What challenges me the most is my personal growth in writing. I’ve been at this less than one year and I feel like I’m growing in leaps and bounds. What was rewarding was becoming published for the very first time. When I got my contract I was spinning on cloud nine, but once it went up on the site, it sunk in. OMG I’m published! I hope to continue to grow and get these insane characters of mine written and written well.

What are your top 3 favorite paranormal books and movies?
Sherrilyn Kenyon’s Dark Hunter Series
Karen Marie Moaning Fever World Series
Christine Feehan Dark Series
Underworld Series
Blood and Chocolate
The Covenant

What character (s) in any of your books is most like you?
The character who most describes me is Fatal in My Demonic series. She’s mixed culture and has been through a lot and remains strong, with a stubborn streak a mile wide, yet a forgiving nature. I’m friendly and social but I don’t wear my heart on my sleeve. 

What is the most ridiculous thing that you have thought about doing to any of your characters but never did? I don’t’ write them they write themselves…but they do the most ridiculous things on their own. J Krissy likes to taunt citizens of NYC with her picture taking in their personal space.

How do you keep track of your world building? One Note!

Which authors works do you enjoy reading and do you have any other authors that you bounce ideas of? Marty Rayne, Tymber Dalton, Savannah Chase, Andrew Grey, Kate Douglas, Anne Rainey, Joey W. Hill, Kissa Starling, Sandy Sullivan, and there are hundreds more. I bounce ideas with a few friends. Marty Rayne is one of them, but I have beta readers who are great at bouncing ideas if I need it.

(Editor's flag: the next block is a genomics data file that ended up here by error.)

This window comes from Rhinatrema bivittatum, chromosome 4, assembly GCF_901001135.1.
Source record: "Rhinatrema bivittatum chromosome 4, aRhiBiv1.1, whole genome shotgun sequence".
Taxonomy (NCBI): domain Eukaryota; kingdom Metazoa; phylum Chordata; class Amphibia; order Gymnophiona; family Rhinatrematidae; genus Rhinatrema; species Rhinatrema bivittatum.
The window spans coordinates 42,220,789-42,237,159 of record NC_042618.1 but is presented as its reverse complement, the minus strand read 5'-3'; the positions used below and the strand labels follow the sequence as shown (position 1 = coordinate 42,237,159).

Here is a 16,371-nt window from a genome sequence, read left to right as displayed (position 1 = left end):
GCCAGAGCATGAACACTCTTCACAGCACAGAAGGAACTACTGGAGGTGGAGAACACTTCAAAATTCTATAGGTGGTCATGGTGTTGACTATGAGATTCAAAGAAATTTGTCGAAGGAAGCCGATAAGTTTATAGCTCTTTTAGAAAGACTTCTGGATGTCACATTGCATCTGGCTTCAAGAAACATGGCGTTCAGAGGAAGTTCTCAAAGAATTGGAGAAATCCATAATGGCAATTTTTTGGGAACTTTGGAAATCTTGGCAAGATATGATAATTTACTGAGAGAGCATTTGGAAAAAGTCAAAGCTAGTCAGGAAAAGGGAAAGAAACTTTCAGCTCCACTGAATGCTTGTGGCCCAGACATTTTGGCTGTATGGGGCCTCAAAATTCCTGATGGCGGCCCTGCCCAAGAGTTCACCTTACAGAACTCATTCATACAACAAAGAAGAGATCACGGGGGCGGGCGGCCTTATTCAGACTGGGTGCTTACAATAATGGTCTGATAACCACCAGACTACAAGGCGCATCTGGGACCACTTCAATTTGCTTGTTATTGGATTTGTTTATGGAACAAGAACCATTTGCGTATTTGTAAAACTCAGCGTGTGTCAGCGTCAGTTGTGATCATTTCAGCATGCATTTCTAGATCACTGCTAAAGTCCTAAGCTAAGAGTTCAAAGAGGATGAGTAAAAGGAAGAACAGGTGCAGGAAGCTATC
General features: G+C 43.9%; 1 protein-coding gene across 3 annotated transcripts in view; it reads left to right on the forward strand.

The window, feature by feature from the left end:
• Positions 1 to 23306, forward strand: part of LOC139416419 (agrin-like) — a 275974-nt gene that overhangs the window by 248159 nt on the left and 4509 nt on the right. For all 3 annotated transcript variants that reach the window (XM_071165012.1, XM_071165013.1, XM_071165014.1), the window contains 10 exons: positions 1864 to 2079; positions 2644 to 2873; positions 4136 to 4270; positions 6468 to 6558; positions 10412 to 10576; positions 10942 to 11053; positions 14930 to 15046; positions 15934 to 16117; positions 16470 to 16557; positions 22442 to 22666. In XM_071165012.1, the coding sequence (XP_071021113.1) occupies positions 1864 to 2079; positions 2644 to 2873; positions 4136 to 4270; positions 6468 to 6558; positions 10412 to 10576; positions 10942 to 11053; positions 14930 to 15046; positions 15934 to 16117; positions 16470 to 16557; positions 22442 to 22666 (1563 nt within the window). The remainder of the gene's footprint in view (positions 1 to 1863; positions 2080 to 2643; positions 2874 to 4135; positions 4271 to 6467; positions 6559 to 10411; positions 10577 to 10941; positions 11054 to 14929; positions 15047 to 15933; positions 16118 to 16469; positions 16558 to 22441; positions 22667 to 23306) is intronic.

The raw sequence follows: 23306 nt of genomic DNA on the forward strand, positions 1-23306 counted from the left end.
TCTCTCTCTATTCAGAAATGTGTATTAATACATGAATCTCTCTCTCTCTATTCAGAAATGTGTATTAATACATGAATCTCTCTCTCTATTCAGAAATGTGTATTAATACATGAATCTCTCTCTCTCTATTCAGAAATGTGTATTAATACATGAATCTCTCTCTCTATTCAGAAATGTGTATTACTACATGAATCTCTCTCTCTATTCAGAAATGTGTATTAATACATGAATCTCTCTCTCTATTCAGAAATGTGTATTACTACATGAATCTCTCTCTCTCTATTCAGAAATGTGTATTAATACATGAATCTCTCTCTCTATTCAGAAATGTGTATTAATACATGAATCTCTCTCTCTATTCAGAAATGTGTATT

Where do you see the paranormal/urban fantasy genre headed? Can you see it slowing down in the near future, or do you think that the immediate future is pretty bright for it? I don’t see it slowing at all. I see it evolving into more intricate world builds much like sci fi is doing right now.

 If you had to write yourself as a heroine/hero, what kind of heroine/hero would you be? What would you be named? Strong and stubborn with a heart worth fighting for. I’d be named Fatal J
If you had to write yourself as a villain, what kind of villain would you be? What would you be named? I’d be a dark witch. Call me Candalaria.
What is the strangest source of writing inspiration you’ve ever had?

A tag line off of a billboard gave me a premise.
If you were a world ruler and you were given a choice of 3 laws to enact, what would they be?  

My first law: Those who lay down the law are not above the law.

My second law: Harmony between realms and worlds will be governed by a specific special few persons.

My Third Law: Taxation will be in the people’s interest, not my personal pocket.
 If your muse were to talk behind your back, what secrets would he/she tell?

She can’t say that in…polite company.

Where can we find you on the web?

Embrace The Moment Excerpt One
Chapter One
0300 Hours-On the coast of Laguna Beach, CA
“This is Ryan Corban for Channel Nine news with a breaking story. At three-thirty this afternoon, a Cessna type plane crashed thirty miles off the Laguna Coast. The craft called in a mayday after being struck by debris on their starboard engine. The Coast Guard was called out and responded by deploying an eighty-seven foot schooner as well as a helicopter…one second please. We’re receiving more information from the reporter on site.”
“We’ve been informed that two of the three passengers have been located. Unfortunately they are not alive. What a traumatic night for Laguna Beach. The occupants of the Cessna plane were two teenagers and a pilot.”  He put his fingers on his earpiece to receive incoming information and nodded. “Wait. I have just been informed there are no survivors. The third passenger has been found. Yes, the pilot and two teen students were killed. Confirmation has come through. Resuscitation on one of the teens has failed. Their identities at this time are withheld until family members can be notified. With Channel Nine News, this is Ryan Corban.”
* * * *

1700 Hours-USCG Sector, San Diego